by Dan Rogers
Friday, June 2, 2000
Emily Reed died two weeks ago, and I only heard Monday.
She rated an obituary in the New York Times, and I took notice, since it was subtitled "Librarian in ’59 Alabama Racial Dispute." As director of the Alabama Public Library Service Division, which lent books to libraries throughout the state, Reed chose to allow Garth Williams’ The Rabbits’ Wedding onto her shelves. From those shelves, the imagination could and did easily see the book pass into the hands of children. Most of Alabama’s literate children were, of course, white. And the book, which I have never read, features the nuptials of a black and a white rabbit.
A political uproar ensued over the perceived allegory of miscegenation. After vile questioning from state senators about her beliefs concerning integration, Reed left the state, presumably forever. She worked in Washington, DC and Baltimore the rest of her life, and died in a nursing home in Maryland.
Finishing the obituary, I felt the kind of moral nausea that usually only comes from profound personal shame at my own misdeeds. I was most disturbed that Reed was chased away from this, my home state, and never returned. Her rough interrogation at the hands of coarse, sweaty bigots in seersucker was all too easy to picture. In her place, I would have left, too.
But fortunately or not, I was not alive yet and forced to confront the question of emigration. Four years later, in Birmingham just a few months before Martin Luther King wrote his letter from the city jail there, I was born into a lower middle-class white family. I remained totally unaware of integration’s chaos until my family, which had moved to a nearly all-white suburb of Pittsburgh in 1967, moved back to Alabama in 1972. I now had black class mates and didn’t know how to react around them, but had already figured out that you were supposed to react. You couldn’t just be around them, you had to have a conscious attitude. I was a white Southerner, all right. Five years in northern suburbs had changed nothing.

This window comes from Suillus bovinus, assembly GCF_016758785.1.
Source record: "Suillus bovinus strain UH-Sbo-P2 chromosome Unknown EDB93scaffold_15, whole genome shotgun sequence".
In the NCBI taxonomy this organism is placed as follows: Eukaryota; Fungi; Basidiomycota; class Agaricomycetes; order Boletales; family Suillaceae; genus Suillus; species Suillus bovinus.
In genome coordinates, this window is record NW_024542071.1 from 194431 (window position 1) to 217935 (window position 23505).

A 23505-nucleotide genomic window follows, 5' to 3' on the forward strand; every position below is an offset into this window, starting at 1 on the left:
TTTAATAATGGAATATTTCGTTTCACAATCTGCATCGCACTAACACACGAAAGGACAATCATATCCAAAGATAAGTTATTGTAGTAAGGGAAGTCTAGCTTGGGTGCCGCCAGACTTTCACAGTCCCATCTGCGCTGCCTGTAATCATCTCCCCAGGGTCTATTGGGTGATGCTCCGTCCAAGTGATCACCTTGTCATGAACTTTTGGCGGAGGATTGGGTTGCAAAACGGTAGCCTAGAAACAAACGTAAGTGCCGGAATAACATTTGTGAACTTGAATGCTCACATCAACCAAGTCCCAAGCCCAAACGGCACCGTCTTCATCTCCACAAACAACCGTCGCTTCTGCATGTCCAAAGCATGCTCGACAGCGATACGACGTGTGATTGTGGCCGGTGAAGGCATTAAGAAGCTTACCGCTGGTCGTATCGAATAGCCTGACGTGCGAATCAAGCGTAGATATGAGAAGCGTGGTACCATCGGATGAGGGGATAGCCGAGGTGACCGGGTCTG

That fall of 1972, my older brother made a black friend in our rural school and asked him to visit our dilapidated farm house. The friend never came. He was afraid we would shoot him. If a nine-year-old could laugh in scorn, I would have. I knew my family didn’t shoot people. But I still didn’t have any idea what my brother’s friend, or Emily Reed, or a million black Alabamians, or hundreds of thousands of loving white Alabamians had suffered, were suffering, for their support of the basic principles of kindness and charity.
Slowly, the poison surrounding me seeped into my system. I only know it now, when occasions like Emily Reed’s death force me to reflect on my past and the culture that became part of my character. In school, I never had black friends and would have thought it odd or uncool if I had. In my teens, I could laugh thoughtlessly and then pass on jokes told at the expense of blacks. It means nothing to say that I was young, didn’t know any better, and appear to have changed for the better. The damage is still there, as surely as if I had eaten lead paint chips off the school walls.
Now, decades later, I am a historian of modern Germany. I have made the study of its reconstruction after World War II the focus of my research. Lately, that has meant working through the records of dozens of Emily Reed-like incidents, witnessing Germans forced to deal with the racism in their past, trying to decide what it means and whether it’s still with them. For me, it’s very easy to see the Germans avoiding, repressing, twisting, writhing. If a German runs across these words, I’m sure she or he will, with a touch of Schadenfreude, enjoy seeing me do the same.
Unlike Germany, where it’s illegal to be too overt in one’s support of the racist past, we have our die-hard Confederates. Not believing Lee surrendered, they fight in his stead over a flag he probably didn’t spend too much time worrying about. The flag’s supporters are a poor and pathetic remnant of once-formidable public opposition to the idea of unity based on respect for diversity. They are a sorry fringe element, as the power brokers who used to wage the struggle in public now, maybe even mostly unaware, fight in private.
Around here the struggle against unity takes its most insidious form in the desertion of the public schools. Most children whose parents can afford private schools go there; many of their parents and a vast majority of the other whites habitually veto property tax increases designed to save the public ones. Without the encouragement of a decent school, only the most heroic young blacks will manage to overcome centuries of economic history stacked against them. Really, who can expect every black child to be such a hero, or condemn those who fail to find the necessary courage?
I imagine Emily Reed having grown tired of the struggle, tired of what the Germans call the Ewiggestrigen, those incorrigibles who defend a past long beyond any defense, who extol one or two extenuating circumstances about a society that was and is shot through with the worst that humanity has to offer. Like Reed, I may just leave. But, at least for a while and maybe forever, I am going to stay here, teach about the Germans, and hope my questions about their past don’t make me an irredeemable hypocrite.
Dan Rogers lives and teaches in Mobile, Alabama.